Toyota Motor Corp. is tapping a star Silicon Valley robotics expert to help put the final touches on an operating system it says will go up against that of Tesla Inc.

Called Arene, the system allows new features to be installed in a car’s existing hardware over the air and provides a platform for developers to create software. It’s being developed by Toyota’s new technology research arm Woven Planet Holdings Inc., led by Chief Executive Officer James Kuffner, a former Google engineer.

Tesla is already a leader when it comes to over-the-air updates of a car’s operating systems, which control everything from braking to Wi-Fi, locking and lights. It has been upgrading its electric vehicles’ battery range and autonomous functions remotely via updates since 2012. On an earnings call last week, Chief Executive Officer Elon Musk said Tesla is willing to license its software capabilities to third parties and is already in talks with original equipment manufacturers.

“There are many choices, which is a good thing,” Kuffner, who is in charge of Toyota’s digital activities, said at a briefing last Friday. He was asked whether Toyota is interested in licensing Tesla’s operating systems. “We have a competitive product that can run on many different types of hardware, so maybe in the future, Arene can run on Tesla hardware.”

Toyota, which overtook Volkswagen AG as the world’s top-selling automaker in 2020, is facing the same challenges as all legacy carmakers as the lines between technology and automobiles become increasingly blurred. While legacy carmakers have experience with mechanical engineering and hardware, they’re facing competition from Big Tech firms such as Alphabet Inc., Amazon.com Inc. and Baidu Inc. that are plowing billions of dollars into new areas of intelligent and connected mobility. Tie-ups are becoming commonplace.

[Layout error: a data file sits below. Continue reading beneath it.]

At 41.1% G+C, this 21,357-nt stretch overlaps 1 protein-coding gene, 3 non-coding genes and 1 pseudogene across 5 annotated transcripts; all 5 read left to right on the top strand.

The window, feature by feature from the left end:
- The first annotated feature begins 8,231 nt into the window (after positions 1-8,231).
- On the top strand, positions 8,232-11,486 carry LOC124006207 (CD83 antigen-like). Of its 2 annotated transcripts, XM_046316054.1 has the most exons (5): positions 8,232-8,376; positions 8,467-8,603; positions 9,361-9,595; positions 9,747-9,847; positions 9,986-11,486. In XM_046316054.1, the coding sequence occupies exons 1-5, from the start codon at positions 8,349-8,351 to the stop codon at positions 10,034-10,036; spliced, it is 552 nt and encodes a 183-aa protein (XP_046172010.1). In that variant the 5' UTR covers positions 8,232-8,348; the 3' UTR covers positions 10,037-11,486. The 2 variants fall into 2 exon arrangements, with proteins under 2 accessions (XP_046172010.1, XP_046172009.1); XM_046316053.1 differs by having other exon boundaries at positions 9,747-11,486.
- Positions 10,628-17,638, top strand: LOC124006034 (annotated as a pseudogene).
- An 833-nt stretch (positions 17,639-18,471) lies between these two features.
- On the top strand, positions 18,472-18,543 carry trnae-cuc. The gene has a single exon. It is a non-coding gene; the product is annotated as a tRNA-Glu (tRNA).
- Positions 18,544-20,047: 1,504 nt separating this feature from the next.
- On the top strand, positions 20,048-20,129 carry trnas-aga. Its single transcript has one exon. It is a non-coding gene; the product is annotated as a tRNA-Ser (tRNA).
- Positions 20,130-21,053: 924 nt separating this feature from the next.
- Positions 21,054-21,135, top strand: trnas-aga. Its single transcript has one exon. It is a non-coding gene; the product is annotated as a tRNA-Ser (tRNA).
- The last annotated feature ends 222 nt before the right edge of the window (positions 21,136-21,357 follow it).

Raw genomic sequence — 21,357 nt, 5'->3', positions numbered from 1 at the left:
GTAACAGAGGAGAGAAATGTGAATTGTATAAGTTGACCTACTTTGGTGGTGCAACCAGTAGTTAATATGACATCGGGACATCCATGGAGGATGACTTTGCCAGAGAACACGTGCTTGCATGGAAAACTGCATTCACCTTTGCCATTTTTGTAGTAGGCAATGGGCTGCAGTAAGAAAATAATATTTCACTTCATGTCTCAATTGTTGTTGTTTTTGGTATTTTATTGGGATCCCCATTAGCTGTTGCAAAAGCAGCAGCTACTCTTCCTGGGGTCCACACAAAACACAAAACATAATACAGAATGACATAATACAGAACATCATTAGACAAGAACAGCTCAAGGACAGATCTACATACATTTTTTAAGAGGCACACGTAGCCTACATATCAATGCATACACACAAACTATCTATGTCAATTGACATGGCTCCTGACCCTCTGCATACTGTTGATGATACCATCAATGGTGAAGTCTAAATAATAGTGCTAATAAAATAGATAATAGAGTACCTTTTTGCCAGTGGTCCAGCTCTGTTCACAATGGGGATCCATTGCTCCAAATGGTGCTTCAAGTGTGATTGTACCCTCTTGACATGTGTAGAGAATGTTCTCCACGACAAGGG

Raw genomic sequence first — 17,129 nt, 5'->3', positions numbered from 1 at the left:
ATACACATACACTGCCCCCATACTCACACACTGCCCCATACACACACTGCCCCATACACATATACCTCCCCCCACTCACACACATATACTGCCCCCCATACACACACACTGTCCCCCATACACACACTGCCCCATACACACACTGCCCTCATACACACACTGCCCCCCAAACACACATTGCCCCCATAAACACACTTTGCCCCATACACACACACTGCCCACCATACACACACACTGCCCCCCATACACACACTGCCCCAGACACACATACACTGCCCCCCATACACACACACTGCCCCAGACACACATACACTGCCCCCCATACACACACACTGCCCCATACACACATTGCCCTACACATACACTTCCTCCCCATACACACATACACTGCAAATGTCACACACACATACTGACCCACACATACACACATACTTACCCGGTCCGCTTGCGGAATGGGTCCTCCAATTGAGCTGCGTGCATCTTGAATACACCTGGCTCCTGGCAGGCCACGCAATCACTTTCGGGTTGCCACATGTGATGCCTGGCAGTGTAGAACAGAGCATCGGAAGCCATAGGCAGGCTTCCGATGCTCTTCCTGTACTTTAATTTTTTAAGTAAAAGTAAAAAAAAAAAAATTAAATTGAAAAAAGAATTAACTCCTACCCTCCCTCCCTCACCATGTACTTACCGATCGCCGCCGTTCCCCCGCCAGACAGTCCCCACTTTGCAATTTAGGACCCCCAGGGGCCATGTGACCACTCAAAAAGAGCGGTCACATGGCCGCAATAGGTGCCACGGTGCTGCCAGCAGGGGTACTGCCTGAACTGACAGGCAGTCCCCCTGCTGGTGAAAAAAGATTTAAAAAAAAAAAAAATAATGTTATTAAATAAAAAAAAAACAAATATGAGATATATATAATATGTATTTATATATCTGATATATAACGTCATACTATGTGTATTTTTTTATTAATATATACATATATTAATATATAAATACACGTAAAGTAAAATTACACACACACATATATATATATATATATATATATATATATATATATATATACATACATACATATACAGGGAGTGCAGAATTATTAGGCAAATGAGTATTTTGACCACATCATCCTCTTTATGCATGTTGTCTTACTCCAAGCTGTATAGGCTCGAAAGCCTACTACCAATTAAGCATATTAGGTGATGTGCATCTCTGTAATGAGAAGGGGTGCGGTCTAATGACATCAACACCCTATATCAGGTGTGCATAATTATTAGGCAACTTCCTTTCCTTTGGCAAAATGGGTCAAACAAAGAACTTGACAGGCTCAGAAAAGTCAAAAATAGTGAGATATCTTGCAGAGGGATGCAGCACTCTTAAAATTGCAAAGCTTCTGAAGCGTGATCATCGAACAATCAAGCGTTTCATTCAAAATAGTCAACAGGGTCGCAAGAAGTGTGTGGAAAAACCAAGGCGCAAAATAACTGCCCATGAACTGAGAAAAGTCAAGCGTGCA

Conventional automakers are about three to five years away from offering over-the-air updates like Tesla’s that go beyond improving a car’s maps and entertainment systems, according to some estimates. And venturing into the new realm of software development is also expensive — global automakers’ research and development budgets have roughly doubled over the past decade.

With the creation of Woven Planet, Toyota is to some extent signaling it is moving in the opposite direction, betting it can take on technology giants at their own game. Woven Planet was born in January from a tech-research company originally established by the automaker in 2018 and funded to the tune of ¥300 billion ($2.9 billion). It has several subsidiaries including an $800 million fund that will invest in early stage tech companies.

Kuffner, part of the initial engineering team that built Google’s self-driving cars, was brought onto Toyota’s board in June last year, underscoring the wager Toyota is taking on the tech veteran’s ability to captain its software push.

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